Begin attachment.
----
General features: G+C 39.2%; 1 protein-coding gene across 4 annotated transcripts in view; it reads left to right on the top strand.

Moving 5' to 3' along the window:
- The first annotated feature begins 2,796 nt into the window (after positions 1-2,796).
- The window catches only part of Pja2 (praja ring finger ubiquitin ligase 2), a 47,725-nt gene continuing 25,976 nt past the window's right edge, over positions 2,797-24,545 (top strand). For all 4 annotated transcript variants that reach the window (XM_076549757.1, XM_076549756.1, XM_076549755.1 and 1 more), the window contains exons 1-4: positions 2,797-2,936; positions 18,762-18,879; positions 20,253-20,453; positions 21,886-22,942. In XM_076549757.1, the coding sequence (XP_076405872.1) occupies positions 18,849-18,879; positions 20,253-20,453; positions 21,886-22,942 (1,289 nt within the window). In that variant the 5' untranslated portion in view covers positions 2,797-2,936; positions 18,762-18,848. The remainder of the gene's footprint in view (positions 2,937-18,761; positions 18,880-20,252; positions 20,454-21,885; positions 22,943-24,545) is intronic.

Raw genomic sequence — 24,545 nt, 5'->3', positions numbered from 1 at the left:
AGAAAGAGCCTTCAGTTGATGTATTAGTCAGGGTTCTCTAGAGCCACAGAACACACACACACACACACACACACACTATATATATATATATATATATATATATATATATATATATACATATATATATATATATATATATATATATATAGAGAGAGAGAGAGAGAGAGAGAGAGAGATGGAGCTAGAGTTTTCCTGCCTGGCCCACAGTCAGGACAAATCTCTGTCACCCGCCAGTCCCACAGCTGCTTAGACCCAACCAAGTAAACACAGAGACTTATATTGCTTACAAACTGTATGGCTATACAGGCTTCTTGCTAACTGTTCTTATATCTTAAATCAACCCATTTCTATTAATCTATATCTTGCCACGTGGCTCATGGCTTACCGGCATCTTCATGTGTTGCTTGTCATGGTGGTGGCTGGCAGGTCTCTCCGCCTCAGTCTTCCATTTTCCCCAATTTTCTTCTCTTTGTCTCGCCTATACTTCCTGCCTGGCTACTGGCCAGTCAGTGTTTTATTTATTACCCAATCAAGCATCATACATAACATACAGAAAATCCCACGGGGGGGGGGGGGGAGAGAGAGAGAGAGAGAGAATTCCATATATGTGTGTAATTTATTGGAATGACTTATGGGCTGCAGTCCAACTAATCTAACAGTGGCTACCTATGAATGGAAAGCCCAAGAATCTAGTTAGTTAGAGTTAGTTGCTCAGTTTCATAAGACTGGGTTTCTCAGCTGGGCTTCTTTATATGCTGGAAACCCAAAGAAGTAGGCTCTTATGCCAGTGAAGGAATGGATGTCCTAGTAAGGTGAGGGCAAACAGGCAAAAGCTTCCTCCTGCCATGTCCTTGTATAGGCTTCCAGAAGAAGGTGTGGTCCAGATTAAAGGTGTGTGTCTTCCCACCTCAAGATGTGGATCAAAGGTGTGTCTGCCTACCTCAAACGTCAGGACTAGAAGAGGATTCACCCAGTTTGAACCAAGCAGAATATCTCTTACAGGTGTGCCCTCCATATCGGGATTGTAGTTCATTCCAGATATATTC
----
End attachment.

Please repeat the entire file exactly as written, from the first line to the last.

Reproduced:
General features: G+C 39.2%; 1 protein-coding gene across 4 annotated transcripts in view; it reads left to right on the top strand.

Moving 5' to 3' along the window:
- The first annotated feature begins 2,796 nt into the window (after positions 1-2,796).
- The window catches only part of Pja2 (praja ring finger ubiquitin ligase 2), a 47,725-nt gene continuing 25,976 nt past the window's right edge, over positions 2,797-24,545 (top strand). For all 4 annotated transcript variants that reach the window (XM_076549757.1, XM_076549756.1, XM_076549755.1 and 1 more), the window contains exons 1-4: positions 2,797-2,936; positions 18,762-18,879; positions 20,253-20,453; positions 21,886-22,942. In XM_076549757.1, the coding sequence (XP_076405872.1) occupies positions 18,849-18,879; positions 20,253-20,453; positions 21,886-22,942 (1,289 nt within the window). In that variant the 5' untranslated portion in view covers positions 2,797-2,936; positions 18,762-18,848. The remainder of the gene's footprint in view (positions 2,937-18,761; positions 18,880-20,252; positions 20,454-21,885; positions 22,943-24,545) is intronic.

Raw genomic sequence — 24,545 nt, 5'->3', positions numbered from 1 at the left:
AGAAAGAGCCTTCAGTTGATGTATTAGTCAGGGTTCTCTAGAGCCACAGAACACACACACACACACACACACACACTATATATATATATATATATATATATATATATATATATATACATATATATATATATATATATATATATATATAGAGAGAGAGAGAGAGAGAGAGAGAGAGATGGAGCTAGAGTTTTCCTGCCTGGCCCACAGTCAGGACAAATCTCTGTCACCCGCCAGTCCCACAGCTGCTTAGACCCAACCAAGTAAACACAGAGACTTATATTGCTTACAAACTGTATGGCTATACAGGCTTCTTGCTAACTGTTCTTATATCTTAAATCAACCCATTTCTATTAATCTATATCTTGCCACGTGGCTCATGGCTTACCGGCATCTTCATGTGTTGCTTGTCATGGTGGTGGCTGGCAGGTCTCTCCGCCTCAGTCTTCCATTTTCCCCAATTTTCTTCTCTTTGTCTCGCCTATACTTCCTGCCTGGCTACTGGCCAGTCAGTGTTTTATTTATTACCCAATCAAGCATCATACATAACATACAGAAAATCCCACGGGGGGGGGGGGGGAGAGAGAGAGAGAGAGAGAATTCCATATATGTGTGTAATTTATTGGAATGACTTATGGGCTGCAGTCCAACTAATCTAACAGTGGCTACCTATGAATGGAAAGCCCAAGAATCTAGTTAGTTAGAGTTAGTTGCTCAGTTTCATAAGACTGGGTTTCTCAGCTGGGCTTCTTTATATGCTGGAAACCCAAAGAAGTAGGCTCTTATGCCAGTGAAGGAATGGATGTCCTAGTAAGGTGAGGGCAAACAGGCAAAAGCTTCCTCCTGCCATGTCCTTGTATAGGCTTCCAGAAGAAGGTGTGGTCCAGATTAAAGGTGTGTGTCTTCCCACCTCAAGATGTGGATCAAAGGTGTGTCTGCCTACCTCAAACGTCAGGACTAGAAGAGGATTCACCCAGTTTGAACCAAGCAGAATATCTCTTACAGGTGTGCCCTCCATATCGGGATTGTAGTTCATTCCAGATATATTC